Preferred embodiment digital image systems (such as cameras) include preferred embodiment image processing methods. FIG. 1b shows in functional block form a system (digital still camera) which incorporates preferred embodiment methods as illustrated in the JPEG compression block. The functions of preferred embodiment systems can be performed with digital signal processors (DSPs) or general purpose programmable processors or application specific circuitry or systems on a chip such as both a DSP and RISC processor on the same chip with the RISC processor as controller. Further specialized accelerators, such as CFA color interpolation and JPEG encoding, could be added to a chip with a DSP and a RISC processor. Captured images could be stored in memory either prior to or after image pipeline processing. The image pipeline functions could be a stored program in an onboard or external ROM, flash EEPROM, or ferroelectric RAM for any programmable processors.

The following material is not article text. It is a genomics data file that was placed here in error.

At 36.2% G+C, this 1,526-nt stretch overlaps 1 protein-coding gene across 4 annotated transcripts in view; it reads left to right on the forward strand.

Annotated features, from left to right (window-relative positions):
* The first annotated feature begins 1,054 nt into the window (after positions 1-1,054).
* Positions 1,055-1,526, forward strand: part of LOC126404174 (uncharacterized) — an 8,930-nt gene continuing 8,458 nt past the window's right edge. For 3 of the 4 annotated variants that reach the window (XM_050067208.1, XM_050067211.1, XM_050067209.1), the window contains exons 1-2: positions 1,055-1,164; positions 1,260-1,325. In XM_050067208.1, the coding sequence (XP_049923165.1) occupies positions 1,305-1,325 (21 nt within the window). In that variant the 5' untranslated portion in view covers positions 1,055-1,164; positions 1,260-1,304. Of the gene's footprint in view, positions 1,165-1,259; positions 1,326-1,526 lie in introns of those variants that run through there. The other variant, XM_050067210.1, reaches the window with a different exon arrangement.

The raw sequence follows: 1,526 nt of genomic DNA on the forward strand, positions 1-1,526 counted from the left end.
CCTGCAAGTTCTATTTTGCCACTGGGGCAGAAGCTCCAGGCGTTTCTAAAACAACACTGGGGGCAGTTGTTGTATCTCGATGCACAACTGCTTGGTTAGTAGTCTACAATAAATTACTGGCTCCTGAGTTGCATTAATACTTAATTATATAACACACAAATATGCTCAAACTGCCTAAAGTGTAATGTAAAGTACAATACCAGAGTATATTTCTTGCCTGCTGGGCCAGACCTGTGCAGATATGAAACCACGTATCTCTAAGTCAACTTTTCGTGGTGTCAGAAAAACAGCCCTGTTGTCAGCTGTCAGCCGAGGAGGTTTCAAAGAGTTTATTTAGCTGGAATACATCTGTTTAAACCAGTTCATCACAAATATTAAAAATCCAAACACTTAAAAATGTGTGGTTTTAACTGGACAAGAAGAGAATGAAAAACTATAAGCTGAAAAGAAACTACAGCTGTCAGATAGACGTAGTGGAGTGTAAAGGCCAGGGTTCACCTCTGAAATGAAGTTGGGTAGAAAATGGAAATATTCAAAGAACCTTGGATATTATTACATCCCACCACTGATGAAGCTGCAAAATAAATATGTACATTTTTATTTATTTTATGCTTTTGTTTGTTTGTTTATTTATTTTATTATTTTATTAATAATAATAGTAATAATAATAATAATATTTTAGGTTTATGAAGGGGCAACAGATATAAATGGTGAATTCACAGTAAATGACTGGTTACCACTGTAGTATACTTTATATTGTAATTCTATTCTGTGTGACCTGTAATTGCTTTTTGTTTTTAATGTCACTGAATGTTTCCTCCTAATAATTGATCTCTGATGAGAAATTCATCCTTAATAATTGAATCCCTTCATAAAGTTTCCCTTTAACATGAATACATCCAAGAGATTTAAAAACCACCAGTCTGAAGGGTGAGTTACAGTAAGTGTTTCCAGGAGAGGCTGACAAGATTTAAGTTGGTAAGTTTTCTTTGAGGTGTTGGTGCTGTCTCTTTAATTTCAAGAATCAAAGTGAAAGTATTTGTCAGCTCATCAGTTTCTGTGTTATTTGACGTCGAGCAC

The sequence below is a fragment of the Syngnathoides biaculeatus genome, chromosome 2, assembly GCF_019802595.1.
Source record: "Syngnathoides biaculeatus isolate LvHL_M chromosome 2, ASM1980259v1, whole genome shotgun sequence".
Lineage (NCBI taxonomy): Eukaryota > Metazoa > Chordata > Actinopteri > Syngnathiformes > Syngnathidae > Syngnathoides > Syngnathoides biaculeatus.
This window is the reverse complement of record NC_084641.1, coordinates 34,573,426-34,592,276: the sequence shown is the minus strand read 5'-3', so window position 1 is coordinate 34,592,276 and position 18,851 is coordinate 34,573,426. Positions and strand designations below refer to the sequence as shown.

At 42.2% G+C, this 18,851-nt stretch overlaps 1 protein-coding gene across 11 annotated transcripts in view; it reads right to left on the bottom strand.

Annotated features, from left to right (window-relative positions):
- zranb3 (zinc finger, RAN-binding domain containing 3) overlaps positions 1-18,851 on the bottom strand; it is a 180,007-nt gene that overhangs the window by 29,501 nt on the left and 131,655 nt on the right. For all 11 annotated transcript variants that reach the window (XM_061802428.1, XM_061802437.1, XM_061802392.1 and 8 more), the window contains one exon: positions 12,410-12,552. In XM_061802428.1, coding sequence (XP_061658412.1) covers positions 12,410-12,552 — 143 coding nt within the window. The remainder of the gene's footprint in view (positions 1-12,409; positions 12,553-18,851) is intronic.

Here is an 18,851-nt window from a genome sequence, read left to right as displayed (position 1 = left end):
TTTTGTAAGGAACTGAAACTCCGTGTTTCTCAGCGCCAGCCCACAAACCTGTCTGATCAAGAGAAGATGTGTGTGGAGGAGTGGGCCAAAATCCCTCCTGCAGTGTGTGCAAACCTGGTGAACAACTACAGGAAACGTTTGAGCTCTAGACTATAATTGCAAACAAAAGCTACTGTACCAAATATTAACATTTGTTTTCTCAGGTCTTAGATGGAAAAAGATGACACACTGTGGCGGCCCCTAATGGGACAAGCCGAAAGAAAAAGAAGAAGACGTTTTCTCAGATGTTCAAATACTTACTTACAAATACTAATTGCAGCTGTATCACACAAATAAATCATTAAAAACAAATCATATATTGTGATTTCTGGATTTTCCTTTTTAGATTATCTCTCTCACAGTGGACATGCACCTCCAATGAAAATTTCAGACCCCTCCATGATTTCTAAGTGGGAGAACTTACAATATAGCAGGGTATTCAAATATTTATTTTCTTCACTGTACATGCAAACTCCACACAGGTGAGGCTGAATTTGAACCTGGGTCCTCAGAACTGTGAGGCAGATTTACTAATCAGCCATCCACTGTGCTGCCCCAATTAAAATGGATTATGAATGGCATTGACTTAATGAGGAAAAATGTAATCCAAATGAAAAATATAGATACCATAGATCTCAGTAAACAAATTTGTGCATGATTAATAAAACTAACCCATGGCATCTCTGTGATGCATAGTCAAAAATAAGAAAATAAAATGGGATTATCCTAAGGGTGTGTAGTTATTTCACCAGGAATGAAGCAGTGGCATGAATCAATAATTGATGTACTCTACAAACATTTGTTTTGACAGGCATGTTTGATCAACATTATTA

2. First Preferred Embodiment

FIG. 1a is a functional block diagram of a first preferred embodiment method of quantization level determination and which includes the following steps. First prepare a histogram of the magnitudes of the DCT coefficients of a (8×8) block; this enables easy estimation of the histogram resulting from a quantization process and reveals the magnitude tendencies which impact the actually generated code size. For a fixed-point processor, a definition of the histogram bins as the ranges 2n˜2n+1−1(n=0, 1, 2, . . . ) is especially desirable for the simplicity of implementation. Note that 0 coefficients do not appear in the histogram. Also, quantization amounts to integer division by the quantization level, so quantization levels as powers of 2 permit binary shifting for the division.